“The main thing that scares me a lot wherever I am are these pills that people can put in your [drink]. In many places you’re in a club or a house partying. Especially guys but girls could also do it. I’ve heard stories about boys putting pills into girls and other boys’ [drinks]. Then they rape the girls, they rape boys. It happened to my cousin. He was in a club in Sydney, he lives in Australia. He was in a gay club. So these guys put pills in his glass and he drank it [not knowing what they did]. The two guys [took] him out of the club. My cousin was lucky that he knew the bodyguard from the club [who] felt that what he was seeing [looked] suspicious. So he asked [my cousin] if he knew the guys that were taking him out of the club, but my cousin could not even speak, he was too disoriented. So [the bodyguard] told the guys to leave my cousin alone. That situation could have turned into something very dangerous. My cousin doesn’t even remember. Who knows what could’ve happened to him,” said Sara Lopez, who was an exchange student at Portage Northern last year. Apart from being from another continent, she is just like you and me. Her story is only one of the many horrific things that have happened and continue to happen while teenagers are out partying.
We’ve all heard from our parents, or even teachers that partying is bad. They tell us that it is dangerous. And we know it is dangerous. However, how is it that teen partying still transpires?
To shed more light on teen partying, an anonymous source in Portage Northern told us about her experience.
“My friend went to this party on campus once and she wound up doing cocaine with all her friends and they got really drunk. She had another friend there that was keeping track of her. Her friend went outside to smoke a cigarette and another guy came up and picked her up and kept trying to take her upstairs. She was so out of it, she could barely fight back but the stranger kept trying to take her upstairs and her friend saw her from outside and ran back in the house, grabbed her, and started fighting the stranger. It was the first time she had done cocaine and she was just really out of it, because the stranger had been trying to get her all that night when she was still coherent and everything. And she wasn’t going for it. And then when she was out of it, he noticed and tried to have his way with her. I was supposed to go to that party, I’m glad I didn’t.”
According to the IU News Rooms, “As many as one in four women experience unwanted sexual intercourse while attending college in the United States, and many of these incidents happen at or after parties.” No we are not talking about college students here, but it is not a secret that many students in Portage Northern do attend parties at the neighboring colleges.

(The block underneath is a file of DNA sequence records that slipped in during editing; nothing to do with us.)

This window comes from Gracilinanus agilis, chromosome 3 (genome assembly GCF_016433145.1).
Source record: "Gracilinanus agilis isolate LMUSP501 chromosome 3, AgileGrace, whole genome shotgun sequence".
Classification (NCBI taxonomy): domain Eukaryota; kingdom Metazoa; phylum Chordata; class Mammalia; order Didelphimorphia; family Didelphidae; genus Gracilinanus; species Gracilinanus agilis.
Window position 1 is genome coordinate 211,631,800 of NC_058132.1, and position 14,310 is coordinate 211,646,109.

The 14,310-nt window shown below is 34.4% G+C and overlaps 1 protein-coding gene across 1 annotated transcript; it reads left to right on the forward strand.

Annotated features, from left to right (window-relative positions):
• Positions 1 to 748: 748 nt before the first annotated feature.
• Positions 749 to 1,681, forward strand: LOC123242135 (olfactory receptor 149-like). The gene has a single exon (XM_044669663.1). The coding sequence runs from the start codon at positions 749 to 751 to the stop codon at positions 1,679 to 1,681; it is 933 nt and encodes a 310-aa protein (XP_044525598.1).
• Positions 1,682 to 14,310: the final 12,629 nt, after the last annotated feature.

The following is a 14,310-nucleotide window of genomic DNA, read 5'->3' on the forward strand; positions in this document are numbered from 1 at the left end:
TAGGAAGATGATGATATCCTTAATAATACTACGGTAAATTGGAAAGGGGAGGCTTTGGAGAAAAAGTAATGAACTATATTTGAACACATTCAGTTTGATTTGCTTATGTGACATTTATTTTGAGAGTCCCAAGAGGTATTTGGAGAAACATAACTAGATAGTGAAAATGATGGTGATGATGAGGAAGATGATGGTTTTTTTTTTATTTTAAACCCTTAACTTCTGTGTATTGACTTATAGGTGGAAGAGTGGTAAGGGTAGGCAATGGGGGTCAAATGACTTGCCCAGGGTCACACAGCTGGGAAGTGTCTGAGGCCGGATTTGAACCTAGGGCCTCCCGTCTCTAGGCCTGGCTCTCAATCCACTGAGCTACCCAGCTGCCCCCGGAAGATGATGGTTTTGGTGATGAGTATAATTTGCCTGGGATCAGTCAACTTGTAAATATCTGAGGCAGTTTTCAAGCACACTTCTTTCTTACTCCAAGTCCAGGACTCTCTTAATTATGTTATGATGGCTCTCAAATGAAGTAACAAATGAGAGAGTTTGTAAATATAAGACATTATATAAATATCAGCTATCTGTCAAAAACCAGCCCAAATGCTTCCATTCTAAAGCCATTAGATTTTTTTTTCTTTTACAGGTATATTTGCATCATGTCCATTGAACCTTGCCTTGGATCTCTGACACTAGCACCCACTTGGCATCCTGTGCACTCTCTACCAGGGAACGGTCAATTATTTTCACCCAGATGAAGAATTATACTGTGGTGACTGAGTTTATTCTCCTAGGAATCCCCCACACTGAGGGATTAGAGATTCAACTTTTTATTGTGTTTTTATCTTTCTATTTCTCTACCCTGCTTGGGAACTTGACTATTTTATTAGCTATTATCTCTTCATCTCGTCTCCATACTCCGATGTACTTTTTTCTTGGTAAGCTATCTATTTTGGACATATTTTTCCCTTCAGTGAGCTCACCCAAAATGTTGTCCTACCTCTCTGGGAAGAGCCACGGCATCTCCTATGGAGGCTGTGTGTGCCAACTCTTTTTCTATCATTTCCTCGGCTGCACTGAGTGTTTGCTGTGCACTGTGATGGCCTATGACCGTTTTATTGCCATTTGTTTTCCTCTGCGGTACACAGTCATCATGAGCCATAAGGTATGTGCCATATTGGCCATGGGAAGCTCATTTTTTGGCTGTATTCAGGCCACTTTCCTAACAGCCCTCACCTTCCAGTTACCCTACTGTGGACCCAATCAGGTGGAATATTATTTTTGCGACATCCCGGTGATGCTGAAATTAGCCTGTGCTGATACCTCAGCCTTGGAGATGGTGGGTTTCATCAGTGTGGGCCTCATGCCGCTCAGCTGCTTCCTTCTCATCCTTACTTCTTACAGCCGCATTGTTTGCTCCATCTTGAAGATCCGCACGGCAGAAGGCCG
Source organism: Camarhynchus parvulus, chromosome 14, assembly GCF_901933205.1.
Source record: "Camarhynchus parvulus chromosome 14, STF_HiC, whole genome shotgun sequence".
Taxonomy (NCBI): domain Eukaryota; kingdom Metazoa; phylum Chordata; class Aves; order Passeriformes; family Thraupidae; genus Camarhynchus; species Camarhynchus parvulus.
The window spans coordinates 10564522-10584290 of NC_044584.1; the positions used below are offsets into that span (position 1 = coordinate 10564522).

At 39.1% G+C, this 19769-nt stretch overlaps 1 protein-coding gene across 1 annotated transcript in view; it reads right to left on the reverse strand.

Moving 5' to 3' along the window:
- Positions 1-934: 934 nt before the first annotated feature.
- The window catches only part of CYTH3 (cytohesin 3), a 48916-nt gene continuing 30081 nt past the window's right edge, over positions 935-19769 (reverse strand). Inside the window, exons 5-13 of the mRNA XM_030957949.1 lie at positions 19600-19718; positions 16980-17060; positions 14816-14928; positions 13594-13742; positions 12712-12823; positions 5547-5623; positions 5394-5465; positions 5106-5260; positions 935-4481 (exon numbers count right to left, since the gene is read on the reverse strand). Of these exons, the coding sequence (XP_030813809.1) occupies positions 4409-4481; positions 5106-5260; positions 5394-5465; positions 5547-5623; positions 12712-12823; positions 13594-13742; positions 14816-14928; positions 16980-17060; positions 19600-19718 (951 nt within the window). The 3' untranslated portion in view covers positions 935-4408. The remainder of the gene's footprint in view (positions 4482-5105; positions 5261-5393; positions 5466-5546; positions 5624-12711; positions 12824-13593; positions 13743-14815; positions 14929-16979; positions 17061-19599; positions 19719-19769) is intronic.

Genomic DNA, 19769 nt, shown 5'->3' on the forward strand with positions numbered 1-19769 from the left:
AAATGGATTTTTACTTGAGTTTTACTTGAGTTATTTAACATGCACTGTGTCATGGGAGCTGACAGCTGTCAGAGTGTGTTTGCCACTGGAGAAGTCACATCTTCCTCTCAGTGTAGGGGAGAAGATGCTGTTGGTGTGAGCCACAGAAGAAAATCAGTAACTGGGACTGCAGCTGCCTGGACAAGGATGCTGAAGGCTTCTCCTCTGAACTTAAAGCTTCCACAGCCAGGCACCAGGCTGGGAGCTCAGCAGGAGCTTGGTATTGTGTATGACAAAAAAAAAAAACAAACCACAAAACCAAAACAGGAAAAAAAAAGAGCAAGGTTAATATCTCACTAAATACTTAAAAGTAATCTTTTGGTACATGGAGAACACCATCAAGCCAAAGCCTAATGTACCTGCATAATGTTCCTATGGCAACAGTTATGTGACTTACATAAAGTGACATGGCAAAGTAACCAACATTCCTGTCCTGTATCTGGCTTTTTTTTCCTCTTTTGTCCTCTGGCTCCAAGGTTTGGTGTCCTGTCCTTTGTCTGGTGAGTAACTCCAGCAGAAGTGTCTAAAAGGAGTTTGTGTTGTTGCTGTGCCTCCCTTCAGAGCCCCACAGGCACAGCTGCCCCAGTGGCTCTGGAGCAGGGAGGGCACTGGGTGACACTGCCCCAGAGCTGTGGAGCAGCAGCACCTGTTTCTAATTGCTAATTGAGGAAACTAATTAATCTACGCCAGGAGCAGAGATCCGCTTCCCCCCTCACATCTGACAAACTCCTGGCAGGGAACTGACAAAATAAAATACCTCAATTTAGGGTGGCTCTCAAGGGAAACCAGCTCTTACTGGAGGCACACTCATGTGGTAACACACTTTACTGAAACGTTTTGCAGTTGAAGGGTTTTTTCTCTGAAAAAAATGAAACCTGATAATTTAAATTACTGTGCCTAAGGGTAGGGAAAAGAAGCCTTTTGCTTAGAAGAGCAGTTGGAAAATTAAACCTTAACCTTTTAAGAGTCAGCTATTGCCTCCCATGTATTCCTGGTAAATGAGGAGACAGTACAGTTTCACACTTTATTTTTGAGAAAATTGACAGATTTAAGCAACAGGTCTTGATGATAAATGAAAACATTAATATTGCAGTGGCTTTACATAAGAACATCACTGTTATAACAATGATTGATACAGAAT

“Females come to these kind of events expecting to kiss and make out, but the male students often expect sex. These different expectations of sexual contact can create a number of problems, especially when alcohol is involved. Clearly there are men who think it is OK to have sex with a woman who is very intoxicated, even passed out,” said Elizabeth Armstrong, an assistant professor of sociology at Indiana University Bloomington.
Even when these parties do not take place on college campuses, where there is alcohol, things can escalate very quickly.
“One time at a party at my house, there was this one kid who got a little bit too much. He threw up on my carpet. We got him in the bathroom and he missed the toilet multiple times. Then someone put him in the shower. It wasn’t just any shower, I have a steam shower so you turn it on and it puts out super hot steam. Someone put him in the shower, turned on straight hot water and also turned on the steamer and left him there for like ten minutes. He literally looked like a lobster. Skin so red, not burned but just cooked. This boy got boiled. And then they took him out of the shower. And they put him back in the room just to find out that he was going to throw up two more times. So we left him on the bathroom floor. Probably should have called an ambulance, but he woke up the next morning fine.” Although this story is from an anonymous source, it does not excuse the fact that the kid that almost died could have been anyone of us.
Partying represents serious risks. These stories are the very proof that kids are risking their lives.
Collin Hall, a former student at Portage Northern, commented on this matter. “Well in most aspects I disagree with the topic of teen partying in high school, and I think you can have fun with a group of friends without drugs or alcohol. I never really partied in high school and I don’t have any regrets of not doing it. I just had a group of friends and hung out on the weekends and played cards and sports.”
Portage Northern, it is possible to have fun and live life to the fullest without putting yourself and others in a position of danger.